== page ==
Good advice for engineering graduates - who are now entering the workplace - comes in many forms and from many industry professionals. Older engineers who have been in the industry for a long time, also need good advice so that they can remain in the positions they currently hold. Engineering UK estimates that 65 % of engineering graduates find employment within six months. According to Engineering and Technology Magazine STEM qualifications have been in-demand for jobs that don't even pertain to engineering, and so, the draw card of a 'fat-salary' takes engineers out of the industry and employs them in financial sectors. Allegedly one in nine employed graduates is working in engineering professions. 

Marcus Body, speaking to Engineering and Technology Magazine, said: "Reality is every year, virtually every grad role is filled -- it's just that despite all this talk of skills shortages, the engineering schemes aren't big enough to recruit all graduates. So they go and do other things because there literally aren't enough jobs for all of them to get in engineering."

It seems the trick for graduating engineers getting into the profession, or older engineers wanting to stay in the profession, is broadening the skillset. DesignNews writer Jacob Beningo published an article detailing the 7 skills every engineering grad needs, to be successful.:

  • Networking
  • Resume Writing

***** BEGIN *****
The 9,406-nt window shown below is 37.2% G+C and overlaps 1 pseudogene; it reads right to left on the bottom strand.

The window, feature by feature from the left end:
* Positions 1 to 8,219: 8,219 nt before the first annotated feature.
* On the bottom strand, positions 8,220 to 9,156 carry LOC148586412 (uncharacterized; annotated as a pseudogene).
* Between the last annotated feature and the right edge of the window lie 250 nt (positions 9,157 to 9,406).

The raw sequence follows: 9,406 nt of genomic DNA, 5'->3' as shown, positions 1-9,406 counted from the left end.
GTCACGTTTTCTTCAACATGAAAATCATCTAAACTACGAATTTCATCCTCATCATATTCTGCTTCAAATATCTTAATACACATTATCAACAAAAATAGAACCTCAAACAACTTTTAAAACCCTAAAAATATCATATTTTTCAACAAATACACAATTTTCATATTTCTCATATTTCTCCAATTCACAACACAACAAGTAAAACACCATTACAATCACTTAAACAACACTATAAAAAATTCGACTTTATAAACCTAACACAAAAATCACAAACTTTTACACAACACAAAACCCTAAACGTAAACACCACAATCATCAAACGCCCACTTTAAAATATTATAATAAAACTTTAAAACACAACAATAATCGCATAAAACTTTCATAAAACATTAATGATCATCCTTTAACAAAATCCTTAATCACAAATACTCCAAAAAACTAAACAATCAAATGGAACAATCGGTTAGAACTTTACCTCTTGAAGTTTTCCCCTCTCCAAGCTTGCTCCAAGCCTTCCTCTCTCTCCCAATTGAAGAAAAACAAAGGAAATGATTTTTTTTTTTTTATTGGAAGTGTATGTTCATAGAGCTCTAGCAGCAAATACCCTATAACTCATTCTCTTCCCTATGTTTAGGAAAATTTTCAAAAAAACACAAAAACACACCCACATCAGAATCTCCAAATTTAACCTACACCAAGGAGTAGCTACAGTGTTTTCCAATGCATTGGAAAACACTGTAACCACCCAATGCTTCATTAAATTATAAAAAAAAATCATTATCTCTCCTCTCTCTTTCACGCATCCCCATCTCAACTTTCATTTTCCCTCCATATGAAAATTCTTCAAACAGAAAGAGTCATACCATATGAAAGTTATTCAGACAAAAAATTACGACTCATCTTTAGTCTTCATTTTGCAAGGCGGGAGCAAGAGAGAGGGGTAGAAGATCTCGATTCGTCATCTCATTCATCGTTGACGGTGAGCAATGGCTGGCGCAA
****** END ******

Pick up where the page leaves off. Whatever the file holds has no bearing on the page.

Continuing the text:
• Cover Letter Writing
  • Interviewing
  • Salary negotiation
  • Communication
  • Entrepreneurship


EIT Stock ImageWe have covered these skills extensively on, except for one skill that seems to be under-emphasised: Networking

The Dean of Engineering at the Engineering Institute of Technology, Steve Mackay, has also underlined the importance of networking in the industry. In his YouTube series, the Engineering News Network, he said: "One of the amazing things you can do is build up a network of colleagues and friends. You start doing that when you are at college and university and you keep building it up. The network of friends and colleagues will actually help you get employment or point you towards opportunities." 

Mackay also says that over 70% of opportunities are not advertised widely on job sites and are rather found through the networking an engineer has done. "One of the most amazingly important things in your career armory is to have a network. To keep building it, maintaining it and working it and to be part of the network to help other colleagues that might need jobs or opportunities."